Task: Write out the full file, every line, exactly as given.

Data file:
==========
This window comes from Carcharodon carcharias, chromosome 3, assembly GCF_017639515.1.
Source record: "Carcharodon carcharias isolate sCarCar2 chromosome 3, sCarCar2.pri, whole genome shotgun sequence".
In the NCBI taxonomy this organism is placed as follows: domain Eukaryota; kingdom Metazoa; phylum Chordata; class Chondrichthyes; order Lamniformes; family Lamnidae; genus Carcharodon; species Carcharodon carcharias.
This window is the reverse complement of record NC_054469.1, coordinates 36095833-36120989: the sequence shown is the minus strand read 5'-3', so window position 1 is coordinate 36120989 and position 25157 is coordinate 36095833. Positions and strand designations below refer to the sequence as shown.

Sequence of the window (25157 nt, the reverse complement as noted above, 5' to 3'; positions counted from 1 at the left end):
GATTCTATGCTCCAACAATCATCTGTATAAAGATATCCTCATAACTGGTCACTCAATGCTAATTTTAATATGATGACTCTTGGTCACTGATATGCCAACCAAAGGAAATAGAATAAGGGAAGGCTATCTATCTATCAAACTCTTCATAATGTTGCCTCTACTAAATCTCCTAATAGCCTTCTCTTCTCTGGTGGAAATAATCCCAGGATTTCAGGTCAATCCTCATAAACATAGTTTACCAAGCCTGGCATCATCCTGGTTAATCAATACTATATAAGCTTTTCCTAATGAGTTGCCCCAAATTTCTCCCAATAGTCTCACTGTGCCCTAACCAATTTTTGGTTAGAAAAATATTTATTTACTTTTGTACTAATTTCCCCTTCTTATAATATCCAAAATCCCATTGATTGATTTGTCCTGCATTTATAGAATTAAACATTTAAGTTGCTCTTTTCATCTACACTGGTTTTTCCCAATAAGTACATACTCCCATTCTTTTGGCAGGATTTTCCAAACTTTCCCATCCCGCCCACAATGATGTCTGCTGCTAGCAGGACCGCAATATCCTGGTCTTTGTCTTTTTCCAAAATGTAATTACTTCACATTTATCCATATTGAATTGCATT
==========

This window comes from Carcharodon carcharias, chromosome 3, assembly GCF_017639515.1.
Source record: "Carcharodon carcharias isolate sCarCar2 chromosome 3, sCarCar2.pri, whole genome shotgun sequence".
In the NCBI taxonomy this organism is placed as follows: domain Eukaryota; kingdom Metazoa; phylum Chordata; class Chondrichthyes; order Lamniformes; family Lamnidae; genus Carcharodon; species Carcharodon carcharias.
This window is the reverse complement of record NC_054469.1, coordinates 36095833-36120989: the sequence shown is the minus strand read 5'-3', so window position 1 is coordinate 36120989 and position 25157 is coordinate 36095833. Positions and strand designations below refer to the sequence as shown.

Sequence of the window (25157 nt, the reverse complement as noted above, 5' to 3'; positions counted from 1 at the left end):
GATTCTATGCTCCAACAATCATCTGTATAAAGATATCCTCATAACTGGTCACTCAATGCTAATTTTAATATGATGACTCTTGGTCACTGATATGCCAACCAAAGGAAATAGAATAAGGGAAGGCTATCTATCTATCAAACTCTTCATAATGTTGCCTCTACTAAATCTCCTAATAGCCTTCTCTTCTCTGGTGGAAATAATCCCAGGATTTCAGGTCAATCCTCATAAACATAGTTTACCAAGCCTGGCATCATCCTGGTTAATCAATACTATATAAGCTTTTCCTAATGAGTTGCCCCAAATTTCTCCCAATAGTCTCACTGTGCCCTAACCAATTTTTGGTTAGAAAAATATTTATTTACTTTTGTACTAATTTCCCCTTCTTATAATATCCAAAATCCCATTGATTGATTTGTCCTGCATTTATAGAATTAAACATTTAAGTTGCTCTTTTCATCTACACTGGTTTTTCCCAATAAGTACATACTCCCATTCTTTTGGCAGGATTTTCCAAACTTTCCCATCCCGCCCACAATGATGTCTGCTGCTAGCAGGACCGCAATATCCTGGTCTTTGTCTTTTTCCAAAATGTAATTACTTCACATTTATCCATATTGAATTGCATT